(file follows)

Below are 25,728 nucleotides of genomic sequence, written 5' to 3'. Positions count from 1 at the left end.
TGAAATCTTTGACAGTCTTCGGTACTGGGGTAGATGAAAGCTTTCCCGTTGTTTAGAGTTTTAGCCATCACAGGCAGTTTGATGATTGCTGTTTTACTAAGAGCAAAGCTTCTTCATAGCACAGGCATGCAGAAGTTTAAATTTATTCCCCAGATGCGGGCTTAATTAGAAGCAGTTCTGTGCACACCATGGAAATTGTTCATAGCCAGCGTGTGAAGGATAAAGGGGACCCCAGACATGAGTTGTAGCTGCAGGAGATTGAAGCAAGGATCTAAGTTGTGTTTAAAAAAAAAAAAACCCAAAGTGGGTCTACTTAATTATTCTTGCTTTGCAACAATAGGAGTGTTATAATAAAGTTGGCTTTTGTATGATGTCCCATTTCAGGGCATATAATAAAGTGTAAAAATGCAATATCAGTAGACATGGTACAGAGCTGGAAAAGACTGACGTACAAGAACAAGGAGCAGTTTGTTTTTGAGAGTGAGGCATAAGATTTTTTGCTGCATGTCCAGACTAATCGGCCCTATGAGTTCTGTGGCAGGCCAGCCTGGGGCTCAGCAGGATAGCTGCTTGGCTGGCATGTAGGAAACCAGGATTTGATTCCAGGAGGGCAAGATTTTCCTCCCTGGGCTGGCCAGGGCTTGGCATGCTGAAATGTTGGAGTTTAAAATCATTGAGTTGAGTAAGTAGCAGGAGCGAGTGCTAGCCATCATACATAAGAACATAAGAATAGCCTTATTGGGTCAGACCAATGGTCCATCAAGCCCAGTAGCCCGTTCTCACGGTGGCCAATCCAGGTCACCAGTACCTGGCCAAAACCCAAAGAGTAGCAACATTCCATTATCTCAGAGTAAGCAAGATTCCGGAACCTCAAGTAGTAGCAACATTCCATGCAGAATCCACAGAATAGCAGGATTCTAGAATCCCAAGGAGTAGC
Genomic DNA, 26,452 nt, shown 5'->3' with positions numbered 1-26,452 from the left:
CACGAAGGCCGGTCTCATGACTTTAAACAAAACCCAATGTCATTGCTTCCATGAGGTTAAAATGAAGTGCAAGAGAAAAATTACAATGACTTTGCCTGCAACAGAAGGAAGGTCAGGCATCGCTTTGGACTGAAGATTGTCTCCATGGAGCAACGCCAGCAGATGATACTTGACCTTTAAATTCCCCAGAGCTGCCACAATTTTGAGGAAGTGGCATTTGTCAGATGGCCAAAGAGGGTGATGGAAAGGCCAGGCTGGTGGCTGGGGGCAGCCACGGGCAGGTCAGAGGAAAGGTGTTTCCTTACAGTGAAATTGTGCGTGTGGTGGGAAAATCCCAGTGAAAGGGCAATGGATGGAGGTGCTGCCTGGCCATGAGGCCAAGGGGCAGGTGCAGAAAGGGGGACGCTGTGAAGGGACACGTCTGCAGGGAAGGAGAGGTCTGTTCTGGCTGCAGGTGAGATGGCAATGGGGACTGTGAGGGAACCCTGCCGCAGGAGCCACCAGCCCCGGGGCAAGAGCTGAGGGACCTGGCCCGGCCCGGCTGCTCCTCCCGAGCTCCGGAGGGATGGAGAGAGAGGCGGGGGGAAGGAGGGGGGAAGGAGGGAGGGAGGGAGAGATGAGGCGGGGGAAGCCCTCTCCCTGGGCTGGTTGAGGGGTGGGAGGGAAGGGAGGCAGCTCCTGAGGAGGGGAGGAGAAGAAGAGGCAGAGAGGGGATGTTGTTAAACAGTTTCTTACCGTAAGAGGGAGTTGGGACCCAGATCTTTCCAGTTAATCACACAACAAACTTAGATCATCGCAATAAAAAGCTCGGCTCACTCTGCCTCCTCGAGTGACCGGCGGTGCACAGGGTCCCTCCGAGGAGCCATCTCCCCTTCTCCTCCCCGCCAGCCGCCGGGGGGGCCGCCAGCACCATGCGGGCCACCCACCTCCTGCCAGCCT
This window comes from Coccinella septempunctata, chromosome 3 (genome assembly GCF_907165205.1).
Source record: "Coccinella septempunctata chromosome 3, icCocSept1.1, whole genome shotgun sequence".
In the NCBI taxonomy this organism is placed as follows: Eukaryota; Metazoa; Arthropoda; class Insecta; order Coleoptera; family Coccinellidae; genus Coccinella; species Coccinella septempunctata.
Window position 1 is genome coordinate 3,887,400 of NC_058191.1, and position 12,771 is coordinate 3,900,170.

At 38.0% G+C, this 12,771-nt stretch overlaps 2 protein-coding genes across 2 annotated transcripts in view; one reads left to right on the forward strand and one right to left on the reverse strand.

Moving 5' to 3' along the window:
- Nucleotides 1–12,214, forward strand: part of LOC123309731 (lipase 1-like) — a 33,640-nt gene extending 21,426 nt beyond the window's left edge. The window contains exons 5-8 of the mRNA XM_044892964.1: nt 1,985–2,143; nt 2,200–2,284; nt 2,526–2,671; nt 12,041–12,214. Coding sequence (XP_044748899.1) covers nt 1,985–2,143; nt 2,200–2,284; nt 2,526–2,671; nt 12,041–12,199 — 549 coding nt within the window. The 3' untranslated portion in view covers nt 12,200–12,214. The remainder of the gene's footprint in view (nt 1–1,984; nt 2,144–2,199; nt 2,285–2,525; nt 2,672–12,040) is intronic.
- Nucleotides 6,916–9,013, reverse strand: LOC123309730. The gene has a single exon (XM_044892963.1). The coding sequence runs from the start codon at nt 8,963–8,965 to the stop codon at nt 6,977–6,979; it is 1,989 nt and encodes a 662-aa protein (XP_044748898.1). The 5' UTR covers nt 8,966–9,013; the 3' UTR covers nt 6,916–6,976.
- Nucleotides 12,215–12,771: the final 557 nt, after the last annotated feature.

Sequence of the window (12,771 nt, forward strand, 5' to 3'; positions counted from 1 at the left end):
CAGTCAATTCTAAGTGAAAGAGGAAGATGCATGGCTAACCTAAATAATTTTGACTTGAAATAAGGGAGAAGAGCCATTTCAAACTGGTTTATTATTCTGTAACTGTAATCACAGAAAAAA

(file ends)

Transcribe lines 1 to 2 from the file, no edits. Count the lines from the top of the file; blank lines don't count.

Below are 25,728 nucleotides of genomic sequence, written 5' to 3'. Positions count from 1 at the left end.
TGAAATCTTTGACAGTCTTCGGTACTGGGGTAGATGAAAGCTTTCCCGTTGTTTAGAGTTTTAGCCATCACAGGCAGTTTGATGATTGCTGTTTTACTAAGAGCAAAGCTTCTTCATAGCACAGGCATGCAGAAGTTTAAATTTATTCCCCAGATGCGGGCTTAATTAGAAGCAGTTCTGTGCACACCATGGAAATTGTTCATAGCCAGCGTGTGAAGGATAAAGGGGACCCCAGACATGAGTTGTAGCTGCAGGAGATTGAAGCAAGGATCTAAGTTGTGTTTAAAAAAAAAAAAACCCAAAGTGGGTCTACTTAATTATTCTTGCTTTGCAACAATAGGAGTGTTATAATAAAGTTGGCTTTTGTATGATGTCCCATTTCAGGGCATATAATAAAGTGTAAAAATGCAATATCAGTAGACATGGTACAGAGCTGGAAAAGACTGACGTACAAGAACAAGGAGCAGTTTGTTTTTGAGAGTGAGGCATAAGATTTTTTGCTGCATGTCCAGACTAATCGGCCCTATGAGTTCTGTGGCAGGCCAGCCTGGGGCTCAGCAGGATAGCTGCTTGGCTGGCATGTAGGAAACCAGGATTTGATTCCAGGAGGGCAAGATTTTCCTCCCTGGGCTGGCCAGGGCTTGGCATGCTGAAATGTTGGAGTTTAAAATCATTGAGTTGAGTAAGTAGCAGGAGCGAGTGCTAGCCATCATACATAAGAACATAAGAATAGCCTTATTGGGTCAGACCAATGGTCCATCAAGCCCAGTAGCCCGTTCTCACGGTGGCCAATCCAGGTCACCAGTACCTGGCCAAAACCCAAAGAGTAGCAACATTCCATTATCTCAGAGTAAGCAAGATTCCGGAACCTCAAGTAGTAGCAACATTCCATGCAGAATCCACAGAATAGCAGGATTCTAGAATCCCAAGGAGTAGC